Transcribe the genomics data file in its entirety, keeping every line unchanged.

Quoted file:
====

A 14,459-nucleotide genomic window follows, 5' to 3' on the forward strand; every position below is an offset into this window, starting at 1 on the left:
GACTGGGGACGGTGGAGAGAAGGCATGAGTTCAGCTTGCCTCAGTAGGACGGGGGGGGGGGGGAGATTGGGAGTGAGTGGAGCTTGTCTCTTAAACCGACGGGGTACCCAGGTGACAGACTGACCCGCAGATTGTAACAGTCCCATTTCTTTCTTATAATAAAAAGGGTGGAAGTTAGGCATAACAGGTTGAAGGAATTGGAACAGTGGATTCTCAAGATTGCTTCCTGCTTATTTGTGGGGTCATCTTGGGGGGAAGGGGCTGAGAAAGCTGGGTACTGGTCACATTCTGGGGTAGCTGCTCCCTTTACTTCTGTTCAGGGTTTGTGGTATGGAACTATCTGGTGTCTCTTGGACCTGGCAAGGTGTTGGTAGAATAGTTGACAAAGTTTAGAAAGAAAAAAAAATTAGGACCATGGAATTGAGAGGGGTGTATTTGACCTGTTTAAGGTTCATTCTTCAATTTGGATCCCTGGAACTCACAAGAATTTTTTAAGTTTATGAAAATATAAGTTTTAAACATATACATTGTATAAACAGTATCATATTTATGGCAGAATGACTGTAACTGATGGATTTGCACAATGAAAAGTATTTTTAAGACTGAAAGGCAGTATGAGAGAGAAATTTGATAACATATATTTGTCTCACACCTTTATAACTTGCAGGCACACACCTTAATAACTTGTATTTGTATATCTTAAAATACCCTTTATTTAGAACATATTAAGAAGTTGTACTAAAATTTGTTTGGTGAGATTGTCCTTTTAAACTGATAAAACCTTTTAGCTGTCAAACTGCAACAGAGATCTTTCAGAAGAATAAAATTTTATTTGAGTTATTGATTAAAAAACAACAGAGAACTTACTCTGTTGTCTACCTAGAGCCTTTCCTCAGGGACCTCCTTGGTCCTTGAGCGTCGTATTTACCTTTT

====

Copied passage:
A 14,459-nucleotide genomic window follows, 5' to 3' on the forward strand; every position below is an offset into this window, starting at 1 on the left:
GACTGGGGACGGTGGAGAGAAGGCATGAGTTCAGCTTGCCTCAGTAGGACGGGGGGGGGGGGGAGATTGGGAGTGAGTGGAGCTTGTCTCTTAAACCGACGGGGTACCCAGGTGACAGACTGACCCGCAGATTGTAACAGTCCCATTTCTTTCTTATAATAAAAAGGGTGGAAGTTAGGCATAACAGGTTGAAGGAATTGGAACAGTGGATTCTCAAGATTGCTTCCTGCTTATTTGTGGGGTCATCTTGGGGGGAAGGGGCTGAGAAAGCTGGGTACTGGTCACATTCTGGGGTAGCTGCTCCCTTTACTTCTGTTCAGGGTTTGTGGTATGGAACTATCTGGTGTCTCTTGGACCTGGCAAGGTGTTGGTAGAATAGTTGACAAAGTTTAGAAAGAAAAAAAAATTAGGACCATGGAATTGAGAGGGGTGTATTTGACCTGTTTAAGGTTCATTCTTCAATTTGGATCCCTGGAACTCACAAGAATTTTTTAAGTTTATGAAAATATAAGTTTTAAACATATACATTGTATAAACAGTATCATATTTATGGCAGAATGACTGTAACTGATGGATTTGCACAATGAAAAGTATTTTTAAGACTGAAAGGCAGTATGAGAGAGAAATTTGATAACATATATTTGTCTCACACCTTTATAACTTGCAGGCACACACCTTAATAACTTGTATTTGTATATCTTAAAATACCCTTTATTTAGAACATATTAAGAAGTTGTACTAAAATTTGTTTGGTGAGATTGTCCTTTTAAACTGATAAAACCTTTTAGCTGTCAAACTGCAACAGAGATCTTTCAGAAGAATAAAATTTTATTTGAGTTATTGATTAAAAAACAACAGAGAACTTACTCTGTTGTCTACCTAGAGCCTTTCCTCAGGGACCTCCTTGGTCCTTGAGCGTCGTATTTACCTTTT